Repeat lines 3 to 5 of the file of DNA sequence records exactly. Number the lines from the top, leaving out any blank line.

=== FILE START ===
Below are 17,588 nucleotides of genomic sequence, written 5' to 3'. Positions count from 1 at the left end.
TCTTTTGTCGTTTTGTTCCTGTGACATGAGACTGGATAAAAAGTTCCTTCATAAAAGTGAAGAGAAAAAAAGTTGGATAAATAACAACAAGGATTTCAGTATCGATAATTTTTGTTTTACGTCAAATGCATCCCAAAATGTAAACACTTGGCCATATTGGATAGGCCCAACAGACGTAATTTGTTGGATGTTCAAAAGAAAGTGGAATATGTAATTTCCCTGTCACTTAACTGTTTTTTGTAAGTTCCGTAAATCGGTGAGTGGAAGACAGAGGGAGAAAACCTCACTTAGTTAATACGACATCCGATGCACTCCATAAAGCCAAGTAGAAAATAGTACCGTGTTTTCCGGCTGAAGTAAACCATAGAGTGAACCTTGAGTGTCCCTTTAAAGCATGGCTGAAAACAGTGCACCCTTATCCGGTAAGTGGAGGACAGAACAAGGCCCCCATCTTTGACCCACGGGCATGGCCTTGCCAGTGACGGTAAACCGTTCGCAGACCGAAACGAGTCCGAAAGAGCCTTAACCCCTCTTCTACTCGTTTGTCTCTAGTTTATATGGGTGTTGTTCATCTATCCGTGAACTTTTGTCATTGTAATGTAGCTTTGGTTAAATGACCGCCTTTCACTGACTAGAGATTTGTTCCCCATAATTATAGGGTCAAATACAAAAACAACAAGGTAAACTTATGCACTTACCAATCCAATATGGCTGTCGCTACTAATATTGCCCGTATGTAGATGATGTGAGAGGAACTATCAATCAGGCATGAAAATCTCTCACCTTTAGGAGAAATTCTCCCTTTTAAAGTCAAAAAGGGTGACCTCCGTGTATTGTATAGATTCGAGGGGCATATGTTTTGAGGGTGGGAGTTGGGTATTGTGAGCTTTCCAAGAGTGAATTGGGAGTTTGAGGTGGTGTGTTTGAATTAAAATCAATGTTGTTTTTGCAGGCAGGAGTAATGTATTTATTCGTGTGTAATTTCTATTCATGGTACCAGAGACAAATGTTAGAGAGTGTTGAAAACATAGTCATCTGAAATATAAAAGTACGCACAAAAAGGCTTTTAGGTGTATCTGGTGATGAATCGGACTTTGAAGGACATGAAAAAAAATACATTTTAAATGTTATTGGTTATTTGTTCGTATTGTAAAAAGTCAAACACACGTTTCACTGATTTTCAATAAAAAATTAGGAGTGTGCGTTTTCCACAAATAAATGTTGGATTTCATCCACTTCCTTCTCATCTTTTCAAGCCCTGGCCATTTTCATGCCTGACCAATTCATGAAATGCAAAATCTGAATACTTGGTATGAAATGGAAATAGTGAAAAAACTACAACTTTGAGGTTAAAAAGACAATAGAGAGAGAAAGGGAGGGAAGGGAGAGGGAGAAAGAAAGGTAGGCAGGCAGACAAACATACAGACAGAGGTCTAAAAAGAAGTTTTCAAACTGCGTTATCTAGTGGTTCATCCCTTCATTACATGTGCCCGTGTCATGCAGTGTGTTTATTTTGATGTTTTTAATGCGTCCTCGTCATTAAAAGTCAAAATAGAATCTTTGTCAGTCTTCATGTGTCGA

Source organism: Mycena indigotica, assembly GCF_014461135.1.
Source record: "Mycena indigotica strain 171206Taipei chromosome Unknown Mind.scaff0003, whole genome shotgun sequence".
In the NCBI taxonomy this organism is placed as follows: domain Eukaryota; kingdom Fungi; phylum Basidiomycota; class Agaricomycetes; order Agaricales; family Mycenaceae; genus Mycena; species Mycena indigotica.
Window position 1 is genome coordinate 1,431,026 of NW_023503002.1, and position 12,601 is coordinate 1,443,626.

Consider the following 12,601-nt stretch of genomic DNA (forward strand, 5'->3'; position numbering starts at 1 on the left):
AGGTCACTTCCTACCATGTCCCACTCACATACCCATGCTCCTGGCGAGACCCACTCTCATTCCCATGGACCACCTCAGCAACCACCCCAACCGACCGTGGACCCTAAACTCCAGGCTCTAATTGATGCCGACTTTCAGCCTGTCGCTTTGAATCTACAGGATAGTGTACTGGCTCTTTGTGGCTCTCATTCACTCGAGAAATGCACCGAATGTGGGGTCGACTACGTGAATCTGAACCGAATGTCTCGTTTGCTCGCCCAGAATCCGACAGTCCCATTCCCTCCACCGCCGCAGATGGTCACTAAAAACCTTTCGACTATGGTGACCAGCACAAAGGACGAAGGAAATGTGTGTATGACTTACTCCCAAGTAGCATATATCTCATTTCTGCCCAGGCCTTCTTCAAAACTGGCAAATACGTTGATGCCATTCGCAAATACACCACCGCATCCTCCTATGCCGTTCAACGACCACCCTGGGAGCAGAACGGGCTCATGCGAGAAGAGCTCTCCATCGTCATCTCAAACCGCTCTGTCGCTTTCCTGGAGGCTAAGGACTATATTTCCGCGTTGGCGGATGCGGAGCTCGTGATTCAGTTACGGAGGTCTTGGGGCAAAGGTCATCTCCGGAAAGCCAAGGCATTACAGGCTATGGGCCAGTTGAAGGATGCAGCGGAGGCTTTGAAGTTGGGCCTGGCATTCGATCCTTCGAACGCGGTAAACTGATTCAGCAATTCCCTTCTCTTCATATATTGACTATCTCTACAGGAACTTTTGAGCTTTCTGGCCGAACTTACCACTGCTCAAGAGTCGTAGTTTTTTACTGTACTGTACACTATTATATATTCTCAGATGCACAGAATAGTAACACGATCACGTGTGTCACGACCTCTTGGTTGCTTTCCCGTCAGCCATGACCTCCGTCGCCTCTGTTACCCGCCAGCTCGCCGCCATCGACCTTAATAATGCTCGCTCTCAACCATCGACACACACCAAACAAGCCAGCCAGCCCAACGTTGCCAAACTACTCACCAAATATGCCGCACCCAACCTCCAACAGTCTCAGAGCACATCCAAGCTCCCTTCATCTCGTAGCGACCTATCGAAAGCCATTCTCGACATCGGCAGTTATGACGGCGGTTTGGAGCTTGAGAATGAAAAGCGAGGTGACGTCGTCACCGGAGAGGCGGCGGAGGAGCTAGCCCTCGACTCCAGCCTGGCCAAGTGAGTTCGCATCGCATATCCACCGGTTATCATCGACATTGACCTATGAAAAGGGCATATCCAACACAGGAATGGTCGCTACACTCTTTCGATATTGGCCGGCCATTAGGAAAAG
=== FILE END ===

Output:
Source organism: Mycena indigotica, assembly GCF_014461135.1.
Source record: "Mycena indigotica strain 171206Taipei chromosome Unknown Mind.scaff0003, whole genome shotgun sequence".
In the NCBI taxonomy this organism is placed as follows: domain Eukaryota; kingdom Fungi; phylum Basidiomycota; class Agaricomycetes; order Agaricales; family Mycenaceae; genus Mycena; species Mycena indigotica.